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In work we have just started using the Scrum methodology, it is working well but I have a question on the daily sprint meetings.

We set aside 15 minutes for the meeting (between the three devs and the scrum master if we think he is needed) but I have found that we have normally finished by 5 minutes.

This might be because we have said all that needs to be said but I was wondering what people tend to talk about in them, in case we are missing something.

For the record we normally update each other on current objective, troublesome previous objectives and plans for the rest of the day (including if we will not be available on that project).

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4 Answers 4

up vote 13 down vote accepted

The intent of the stand-up meeting is to keep all of the team members informed of recent progress and any impediments that may hinder progress. If it only takes your team 5 minutes to accomplish that goal, then 5 minutes is the proper time and you shouldn't worry too much about it.

I tend to stick pretty much to the classic:

  • What I have accomplished since the last stand-up
  • What I'll be doing until the next stand-up
  • Any issues that I think might keep me from getting my tasks done

but if I need to I'll add

  • Anything new I've learned (about the system / environment) that I think the team needs to know
  • Quick thank-you acknowledgements for team-members who have helped me out in a significant way

The important thing is to share important and timely information quickly and concisely. If that's being accomplished, then the exact time-frame is secondary.

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1  
+1 for thanking team members –  dreza May 25 '13 at 20:08

The Scrum Master ensure that the process (Scrum) is properly implemented. He is mandatory in daily stand ups (it's how they are called).

15 minutes is OK for a team of 5 (3 minutes per team member). If you don't speak more than 1 minutes, it looks like a smell to me. Could you check you respect these rules?

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In my team's standup we often speak less than a minute. To me, that's a Good Thing. It means you are on track, there are no impediments, and it's clear what you are working on. –  Bryan Oakley Nov 27 '11 at 17:06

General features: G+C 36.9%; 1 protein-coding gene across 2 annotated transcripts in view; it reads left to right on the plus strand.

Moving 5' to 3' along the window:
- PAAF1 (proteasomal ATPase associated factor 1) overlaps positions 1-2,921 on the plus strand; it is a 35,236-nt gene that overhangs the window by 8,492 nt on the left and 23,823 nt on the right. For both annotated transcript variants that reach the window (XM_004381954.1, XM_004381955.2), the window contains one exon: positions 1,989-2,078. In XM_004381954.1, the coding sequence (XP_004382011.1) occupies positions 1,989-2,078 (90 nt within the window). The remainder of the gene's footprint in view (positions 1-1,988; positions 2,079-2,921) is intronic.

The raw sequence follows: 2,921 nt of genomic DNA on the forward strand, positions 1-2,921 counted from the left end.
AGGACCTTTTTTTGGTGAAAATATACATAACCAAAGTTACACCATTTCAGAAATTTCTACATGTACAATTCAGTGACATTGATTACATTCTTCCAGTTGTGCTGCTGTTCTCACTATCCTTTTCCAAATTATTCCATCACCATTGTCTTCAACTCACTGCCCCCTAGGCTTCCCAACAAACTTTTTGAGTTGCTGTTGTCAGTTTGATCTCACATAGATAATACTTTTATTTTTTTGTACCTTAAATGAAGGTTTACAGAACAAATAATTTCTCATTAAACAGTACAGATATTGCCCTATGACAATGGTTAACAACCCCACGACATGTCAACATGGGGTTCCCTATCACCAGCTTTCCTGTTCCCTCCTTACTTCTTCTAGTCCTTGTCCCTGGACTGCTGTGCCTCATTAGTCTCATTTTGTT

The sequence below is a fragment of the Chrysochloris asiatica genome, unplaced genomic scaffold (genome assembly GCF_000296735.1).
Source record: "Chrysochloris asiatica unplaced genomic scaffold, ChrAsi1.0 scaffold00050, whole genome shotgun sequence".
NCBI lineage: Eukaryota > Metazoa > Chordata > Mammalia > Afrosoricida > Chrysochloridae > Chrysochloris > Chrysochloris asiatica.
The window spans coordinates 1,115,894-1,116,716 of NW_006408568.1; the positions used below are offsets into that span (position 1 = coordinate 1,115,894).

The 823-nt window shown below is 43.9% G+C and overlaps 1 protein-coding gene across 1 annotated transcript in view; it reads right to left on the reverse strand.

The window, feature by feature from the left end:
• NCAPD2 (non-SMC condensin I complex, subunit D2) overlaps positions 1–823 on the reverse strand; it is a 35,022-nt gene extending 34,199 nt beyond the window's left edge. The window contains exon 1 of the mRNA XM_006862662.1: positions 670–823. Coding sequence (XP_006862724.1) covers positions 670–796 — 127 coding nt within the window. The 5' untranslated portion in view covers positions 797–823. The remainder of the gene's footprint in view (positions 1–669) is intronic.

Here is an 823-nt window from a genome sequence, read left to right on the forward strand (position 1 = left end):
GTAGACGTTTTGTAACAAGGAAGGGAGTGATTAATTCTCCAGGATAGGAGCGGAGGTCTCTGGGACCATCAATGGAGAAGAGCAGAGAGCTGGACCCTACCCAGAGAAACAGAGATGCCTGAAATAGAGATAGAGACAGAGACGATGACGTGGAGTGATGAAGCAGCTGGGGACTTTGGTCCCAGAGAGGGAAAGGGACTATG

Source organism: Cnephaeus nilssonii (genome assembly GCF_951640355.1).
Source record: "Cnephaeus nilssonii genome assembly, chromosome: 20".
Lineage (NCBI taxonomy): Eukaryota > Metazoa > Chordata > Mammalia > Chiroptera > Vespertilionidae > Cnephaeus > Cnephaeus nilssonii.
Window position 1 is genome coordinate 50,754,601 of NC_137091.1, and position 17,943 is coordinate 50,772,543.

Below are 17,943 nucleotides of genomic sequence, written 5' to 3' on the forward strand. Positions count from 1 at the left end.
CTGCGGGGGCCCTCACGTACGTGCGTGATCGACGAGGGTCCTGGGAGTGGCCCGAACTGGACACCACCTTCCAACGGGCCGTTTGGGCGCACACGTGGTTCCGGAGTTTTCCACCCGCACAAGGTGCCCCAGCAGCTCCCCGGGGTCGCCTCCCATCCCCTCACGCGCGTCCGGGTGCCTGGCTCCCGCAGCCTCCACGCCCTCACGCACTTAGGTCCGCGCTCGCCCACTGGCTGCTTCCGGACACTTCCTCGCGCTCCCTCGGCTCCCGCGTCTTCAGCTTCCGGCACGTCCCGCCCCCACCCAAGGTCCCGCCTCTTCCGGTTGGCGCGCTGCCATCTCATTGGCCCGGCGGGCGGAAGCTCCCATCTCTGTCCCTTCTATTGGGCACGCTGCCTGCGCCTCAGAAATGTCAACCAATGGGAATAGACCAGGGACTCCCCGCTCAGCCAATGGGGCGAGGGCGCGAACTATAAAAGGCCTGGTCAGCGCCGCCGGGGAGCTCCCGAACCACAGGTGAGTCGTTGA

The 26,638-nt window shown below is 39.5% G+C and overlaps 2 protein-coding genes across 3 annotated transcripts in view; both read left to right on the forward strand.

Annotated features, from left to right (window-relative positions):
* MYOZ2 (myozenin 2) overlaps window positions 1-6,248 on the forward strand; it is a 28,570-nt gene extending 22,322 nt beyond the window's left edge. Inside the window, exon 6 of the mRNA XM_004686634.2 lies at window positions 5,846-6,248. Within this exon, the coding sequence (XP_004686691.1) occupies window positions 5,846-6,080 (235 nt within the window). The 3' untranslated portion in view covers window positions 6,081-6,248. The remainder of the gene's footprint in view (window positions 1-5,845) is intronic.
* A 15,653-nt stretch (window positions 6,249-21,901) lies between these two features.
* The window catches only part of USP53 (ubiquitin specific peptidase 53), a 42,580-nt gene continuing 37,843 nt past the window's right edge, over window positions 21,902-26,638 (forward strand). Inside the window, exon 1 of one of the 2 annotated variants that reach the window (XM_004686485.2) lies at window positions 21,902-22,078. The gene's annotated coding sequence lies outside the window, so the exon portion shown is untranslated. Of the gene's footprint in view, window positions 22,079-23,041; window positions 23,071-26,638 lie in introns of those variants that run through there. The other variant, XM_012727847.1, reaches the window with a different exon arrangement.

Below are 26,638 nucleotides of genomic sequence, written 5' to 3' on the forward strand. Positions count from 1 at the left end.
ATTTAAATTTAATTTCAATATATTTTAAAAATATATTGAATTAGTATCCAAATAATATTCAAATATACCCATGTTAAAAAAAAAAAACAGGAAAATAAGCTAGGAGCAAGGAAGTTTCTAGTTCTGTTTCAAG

You can say alot in 1 minute. I think time is more a guideline and can point out the content delivery needs possible tweaking. It's the content of the delivery that's the more important aspect not the time it takes IMHO. –  dreza May 25 '13 at 20:15

(these meetings are usually called daily scrums or "daily standup meetings". The word "sprint" refers to the iteration, which is typically between 1 and 4 weeks long.)

If you're done in 5 minutes, that's great! (of course, I assume that you covered the required three questions in those five minutes.)

One of the things new scrum teams struggle with is that these meetings run much longer than 15 minutes and people deviate from the agenda to discuss requirements, design, prioritization, etc. But it looks like you've mastered this element of scrum already.

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Betwen 3 devs and the scrum master if we think he is needed.

Maybe you have a small number of people attending the meeting. Or does anyone give 'No update'?? kidding.

I am using scrum as well. we have approximately 13~15 people attending on the daily stand up meeting. What I usually report are

  1. Any QA delivery(yesterday and today..) with user story
  2. If all the user story delivered to QA, I make sure to say "All the user stories are delivered to QA"
  3. If I am fixing the bug, I report how many bugs were fixed yesterday and how many remains..

So, we have 2 weeks sprint. For the first week, I usually talk about user story delivery and the second week is all about bug fix~~

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We are a small elite band of developers! Just the three of us working on one sprint at a time. –  Toby Nov 4 '10 at 22:36

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